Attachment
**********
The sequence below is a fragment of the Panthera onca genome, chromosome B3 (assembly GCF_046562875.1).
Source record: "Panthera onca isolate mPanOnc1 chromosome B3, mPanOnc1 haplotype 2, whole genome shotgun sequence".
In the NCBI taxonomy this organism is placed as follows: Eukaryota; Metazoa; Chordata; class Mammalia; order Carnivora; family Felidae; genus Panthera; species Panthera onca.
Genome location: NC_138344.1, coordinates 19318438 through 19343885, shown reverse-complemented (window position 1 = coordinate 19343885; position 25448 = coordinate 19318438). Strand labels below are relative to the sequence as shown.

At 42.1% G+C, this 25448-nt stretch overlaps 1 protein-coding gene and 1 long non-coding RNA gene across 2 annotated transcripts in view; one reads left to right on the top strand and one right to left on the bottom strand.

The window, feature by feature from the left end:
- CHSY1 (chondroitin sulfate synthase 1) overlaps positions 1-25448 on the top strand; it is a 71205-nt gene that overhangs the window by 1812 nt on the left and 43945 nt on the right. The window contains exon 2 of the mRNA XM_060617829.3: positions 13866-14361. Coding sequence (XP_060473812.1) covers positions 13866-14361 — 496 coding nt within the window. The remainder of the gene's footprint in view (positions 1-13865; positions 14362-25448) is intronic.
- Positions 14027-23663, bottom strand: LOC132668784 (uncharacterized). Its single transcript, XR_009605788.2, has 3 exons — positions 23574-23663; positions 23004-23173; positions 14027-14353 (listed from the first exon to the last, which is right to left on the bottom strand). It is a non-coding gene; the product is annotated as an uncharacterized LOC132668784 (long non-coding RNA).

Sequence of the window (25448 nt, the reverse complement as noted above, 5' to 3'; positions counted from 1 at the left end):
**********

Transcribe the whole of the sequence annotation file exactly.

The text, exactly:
The sequence below is a fragment of the Panthera onca genome, chromosome B3 (assembly GCF_046562875.1).
Source record: "Panthera onca isolate mPanOnc1 chromosome B3, mPanOnc1 haplotype 2, whole genome shotgun sequence".
In the NCBI taxonomy this organism is placed as follows: Eukaryota; Metazoa; Chordata; class Mammalia; order Carnivora; family Felidae; genus Panthera; species Panthera onca.
Genome location: NC_138344.1, coordinates 19318438 through 19343885, shown reverse-complemented (window position 1 = coordinate 19343885; position 25448 = coordinate 19318438). Strand labels below are relative to the sequence as shown.

At 42.1% G+C, this 25448-nt stretch overlaps 1 protein-coding gene and 1 long non-coding RNA gene across 2 annotated transcripts in view; one reads left to right on the top strand and one right to left on the bottom strand.

The window, feature by feature from the left end:
- CHSY1 (chondroitin sulfate synthase 1) overlaps positions 1-25448 on the top strand; it is a 71205-nt gene that overhangs the window by 1812 nt on the left and 43945 nt on the right. The window contains exon 2 of the mRNA XM_060617829.3: positions 13866-14361. Coding sequence (XP_060473812.1) covers positions 13866-14361 — 496 coding nt within the window. The remainder of the gene's footprint in view (positions 1-13865; positions 14362-25448) is intronic.
- Positions 14027-23663, bottom strand: LOC132668784 (uncharacterized). Its single transcript, XR_009605788.2, has 3 exons — positions 23574-23663; positions 23004-23173; positions 14027-14353 (listed from the first exon to the last, which is right to left on the bottom strand). It is a non-coding gene; the product is annotated as an uncharacterized LOC132668784 (long non-coding RNA).

Sequence of the window (25448 nt, the reverse complement as noted above, 5' to 3'; positions counted from 1 at the left end):